Finance minister Tito Mboweni. Picture: SARAH PABST/BLOOMERG
Finance minister Tito Mboweni. Picture: SARAH PABST/BLOOMERG

Cosatu was not alone in its opposition to Tito Mboweni’s economic strategy, unveiled by the National Treasury last week. Behind the scenes, sections of the ANC also reacted negatively to the document, while the SACP openly questioned the process followed by the Treasury to compile the document.

The problem lies not so much in the contents but in the process followed in releasing it. This seems rather petty, considering the dire economic situation in the country, now manifesting itself in violent protests, xenophobia and looting.

But such is the nature of our politics and there is a strong chance that Mboweni’s plan will be scuppered by the fractious state of the governing alliance.

Cosatu’s reaction was knee-jerk and rooted in politics: insiders in the alliance complain that the federation barely has the research capacity to conduct a sober analysis on the document due to its organisational weakness.

The response of its leadership was nonsensical and unnecessarily hostile. The federation failed to make any input on the actual content of the document, rejecting it out of hand and demanding that Mboweni withdraw it.

This is partly due to its inherent dislike and distrust of Mboweni as an individual. While Cosatu conceded to his appointment during cabinet negotiations with President Cyril Ramaphosa, it has made no secret of its dislike for the man.

Its response is also illustrative of the growing lack of trust between it and the Ramaphosa administration, and what it terms the sidelining by the Treasury of economic cluster ministers from its own ranks: trade & industry minister Ebrahim Patel and his deputy, Fikile Majola.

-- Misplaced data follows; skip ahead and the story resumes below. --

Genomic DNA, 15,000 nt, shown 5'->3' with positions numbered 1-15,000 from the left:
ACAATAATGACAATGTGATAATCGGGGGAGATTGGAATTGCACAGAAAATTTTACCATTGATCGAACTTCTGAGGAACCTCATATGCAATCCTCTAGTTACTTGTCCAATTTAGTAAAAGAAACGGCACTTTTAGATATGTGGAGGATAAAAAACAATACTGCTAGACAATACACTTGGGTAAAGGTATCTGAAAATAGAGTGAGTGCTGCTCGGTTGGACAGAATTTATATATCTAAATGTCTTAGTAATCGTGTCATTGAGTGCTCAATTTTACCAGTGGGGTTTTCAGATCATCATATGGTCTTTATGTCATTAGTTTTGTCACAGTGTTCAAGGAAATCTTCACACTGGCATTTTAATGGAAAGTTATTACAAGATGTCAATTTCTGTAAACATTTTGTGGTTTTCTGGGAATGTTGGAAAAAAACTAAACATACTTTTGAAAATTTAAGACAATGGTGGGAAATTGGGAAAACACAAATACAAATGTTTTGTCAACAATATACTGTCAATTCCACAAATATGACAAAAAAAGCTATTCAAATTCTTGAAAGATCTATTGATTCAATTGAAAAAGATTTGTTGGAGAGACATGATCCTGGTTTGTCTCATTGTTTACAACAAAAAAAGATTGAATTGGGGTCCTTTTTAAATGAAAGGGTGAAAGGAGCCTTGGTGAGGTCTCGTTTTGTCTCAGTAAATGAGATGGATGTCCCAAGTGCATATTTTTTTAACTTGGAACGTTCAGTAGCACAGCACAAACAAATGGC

The SACP will discuss the document at an extended leadership meeting over the weekend — but it has already hinted that it would oppose much of what is being proposed.

A further complication arose following a meeting of the ANC’s top six officials, along with Mboweni and the party’s economic transformation tsar, Enoch Godongwana.

The ANC said the document would be circulated among its branches for discussion — opening it up to scrutiny by structures which pushed for resolutions such as the nationalisation of the Reserve Bank at its elective conference in 2017. It is at this point that factional dynamics would come into play, with the "radical economic transformation" grouping, which has been fighting back against reforms under Ramaphosa’s leadership, likely to reject the document and its proposals.

A comprehensive response to the document will be presented at the ANC’s next national executive committee meeting, to take place in the coming weeks. While Mboweni emerged upbeat from his meeting with the ANC’s national officials, taking to social media to proclaim that the top brass appreciated his "disruptive" ways, the final say on the document will emerge after party structures have been canvassed.

The response of ANC structures and the alliance to the document will show whether the movement can put factional considerations and power plays aside for the sake of the economy and the country.

Should they fail to do so and send Mboweni back to the drawing board, the economic and social crisis unfolding in our townships and cities will deepen. Even adopting the document as is provides no guarantees — the ANC government’s track record on implementation is dismal.

Mboweni may be in a Catch-22 situation, thanks to sections of the ANC and the alliance.